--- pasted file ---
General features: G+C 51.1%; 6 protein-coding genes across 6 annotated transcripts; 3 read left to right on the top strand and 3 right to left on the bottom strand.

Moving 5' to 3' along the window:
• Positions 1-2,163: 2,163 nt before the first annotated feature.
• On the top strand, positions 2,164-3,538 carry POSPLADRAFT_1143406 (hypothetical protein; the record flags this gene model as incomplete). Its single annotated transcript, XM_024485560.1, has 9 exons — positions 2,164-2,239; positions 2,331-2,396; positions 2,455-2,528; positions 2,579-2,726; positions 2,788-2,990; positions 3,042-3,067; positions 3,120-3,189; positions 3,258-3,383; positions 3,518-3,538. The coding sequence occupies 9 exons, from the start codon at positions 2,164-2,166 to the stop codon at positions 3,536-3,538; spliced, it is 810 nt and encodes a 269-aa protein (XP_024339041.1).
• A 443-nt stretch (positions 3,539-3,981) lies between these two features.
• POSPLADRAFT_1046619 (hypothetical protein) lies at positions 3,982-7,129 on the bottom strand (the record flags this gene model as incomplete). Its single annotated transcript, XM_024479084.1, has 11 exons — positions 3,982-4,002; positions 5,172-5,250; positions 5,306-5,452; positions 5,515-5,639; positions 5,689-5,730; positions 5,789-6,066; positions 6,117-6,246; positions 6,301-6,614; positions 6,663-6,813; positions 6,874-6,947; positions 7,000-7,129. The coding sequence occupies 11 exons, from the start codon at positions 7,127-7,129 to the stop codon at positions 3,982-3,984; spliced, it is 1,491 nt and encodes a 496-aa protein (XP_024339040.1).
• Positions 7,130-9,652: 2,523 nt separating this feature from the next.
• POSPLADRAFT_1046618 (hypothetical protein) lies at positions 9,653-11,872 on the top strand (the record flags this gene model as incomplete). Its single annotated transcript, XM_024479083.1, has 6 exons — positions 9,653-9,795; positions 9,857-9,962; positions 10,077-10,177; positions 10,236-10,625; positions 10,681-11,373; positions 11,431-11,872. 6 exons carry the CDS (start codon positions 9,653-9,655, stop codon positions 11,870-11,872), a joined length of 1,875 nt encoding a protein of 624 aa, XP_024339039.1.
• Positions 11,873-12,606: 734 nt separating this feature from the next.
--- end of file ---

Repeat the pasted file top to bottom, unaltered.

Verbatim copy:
General features: G+C 51.1%; 6 protein-coding genes across 6 annotated transcripts; 3 read left to right on the top strand and 3 right to left on the bottom strand.

Moving 5' to 3' along the window:
• Positions 1-2,163: 2,163 nt before the first annotated feature.
• On the top strand, positions 2,164-3,538 carry POSPLADRAFT_1143406 (hypothetical protein; the record flags this gene model as incomplete). Its single annotated transcript, XM_024485560.1, has 9 exons — positions 2,164-2,239; positions 2,331-2,396; positions 2,455-2,528; positions 2,579-2,726; positions 2,788-2,990; positions 3,042-3,067; positions 3,120-3,189; positions 3,258-3,383; positions 3,518-3,538. The coding sequence occupies 9 exons, from the start codon at positions 2,164-2,166 to the stop codon at positions 3,536-3,538; spliced, it is 810 nt and encodes a 269-aa protein (XP_024339041.1).
• A 443-nt stretch (positions 3,539-3,981) lies between these two features.
• POSPLADRAFT_1046619 (hypothetical protein) lies at positions 3,982-7,129 on the bottom strand (the record flags this gene model as incomplete). Its single annotated transcript, XM_024479084.1, has 11 exons — positions 3,982-4,002; positions 5,172-5,250; positions 5,306-5,452; positions 5,515-5,639; positions 5,689-5,730; positions 5,789-6,066; positions 6,117-6,246; positions 6,301-6,614; positions 6,663-6,813; positions 6,874-6,947; positions 7,000-7,129. The coding sequence occupies 11 exons, from the start codon at positions 7,127-7,129 to the stop codon at positions 3,982-3,984; spliced, it is 1,491 nt and encodes a 496-aa protein (XP_024339040.1).
• Positions 7,130-9,652: 2,523 nt separating this feature from the next.
• POSPLADRAFT_1046618 (hypothetical protein) lies at positions 9,653-11,872 on the top strand (the record flags this gene model as incomplete). Its single annotated transcript, XM_024479083.1, has 6 exons — positions 9,653-9,795; positions 9,857-9,962; positions 10,077-10,177; positions 10,236-10,625; positions 10,681-11,373; positions 11,431-11,872. 6 exons carry the CDS (start codon positions 9,653-9,655, stop codon positions 11,870-11,872), a joined length of 1,875 nt encoding a protein of 624 aa, XP_024339039.1.
• Positions 11,873-12,606: 734 nt separating this feature from the next.